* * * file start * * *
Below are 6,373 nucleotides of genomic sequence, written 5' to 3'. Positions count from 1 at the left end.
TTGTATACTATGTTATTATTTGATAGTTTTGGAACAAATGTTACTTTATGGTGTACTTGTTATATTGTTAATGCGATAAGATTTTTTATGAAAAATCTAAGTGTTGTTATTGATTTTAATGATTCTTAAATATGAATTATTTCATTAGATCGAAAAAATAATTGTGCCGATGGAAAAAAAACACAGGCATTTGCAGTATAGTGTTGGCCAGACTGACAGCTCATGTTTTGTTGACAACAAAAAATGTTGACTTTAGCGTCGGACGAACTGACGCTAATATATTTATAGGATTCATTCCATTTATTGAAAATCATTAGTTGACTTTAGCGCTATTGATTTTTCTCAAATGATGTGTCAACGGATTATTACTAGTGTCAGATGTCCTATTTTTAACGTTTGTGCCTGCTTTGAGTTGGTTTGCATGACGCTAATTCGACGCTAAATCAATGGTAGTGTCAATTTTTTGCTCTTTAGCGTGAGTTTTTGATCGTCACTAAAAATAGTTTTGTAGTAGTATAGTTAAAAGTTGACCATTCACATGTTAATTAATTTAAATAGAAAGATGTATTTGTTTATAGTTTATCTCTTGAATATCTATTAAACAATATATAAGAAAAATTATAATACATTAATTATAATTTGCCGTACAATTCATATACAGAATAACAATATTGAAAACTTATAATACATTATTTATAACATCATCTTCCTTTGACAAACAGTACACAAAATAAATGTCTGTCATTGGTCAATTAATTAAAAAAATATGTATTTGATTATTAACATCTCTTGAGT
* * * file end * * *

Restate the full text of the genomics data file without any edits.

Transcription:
Below are 6,373 nucleotides of genomic sequence, written 5' to 3'. Positions count from 1 at the left end.
TTGTATACTATGTTATTATTTGATAGTTTTGGAACAAATGTTACTTTATGGTGTACTTGTTATATTGTTAATGCGATAAGATTTTTTATGAAAAATCTAAGTGTTGTTATTGATTTTAATGATTCTTAAATATGAATTATTTCATTAGATCGAAAAAATAATTGTGCCGATGGAAAAAAAACACAGGCATTTGCAGTATAGTGTTGGCCAGACTGACAGCTCATGTTTTGTTGACAACAAAAAATGTTGACTTTAGCGTCGGACGAACTGACGCTAATATATTTATAGGATTCATTCCATTTATTGAAAATCATTAGTTGACTTTAGCGCTATTGATTTTTCTCAAATGATGTGTCAACGGATTATTACTAGTGTCAGATGTCCTATTTTTAACGTTTGTGCCTGCTTTGAGTTGGTTTGCATGACGCTAATTCGACGCTAAATCAATGGTAGTGTCAATTTTTTGCTCTTTAGCGTGAGTTTTTGATCGTCACTAAAAATAGTTTTGTAGTAGTATAGTTAAAAGTTGACCATTCACATGTTAATTAATTTAAATAGAAAGATGTATTTGTTTATAGTTTATCTCTTGAATATCTATTAAACAATATATAAGAAAAATTATAATACATTAATTATAATTTGCCGTACAATTCATATACAGAATAACAATATTGAAAACTTATAATACATTATTTATAACATCATCTTCCTTTGACAAACAGTACACAAAATAAATGTCTGTCATTGGTCAATTAATTAAAAAAATATGTATTTGATTATTAACATCTCTTGAGT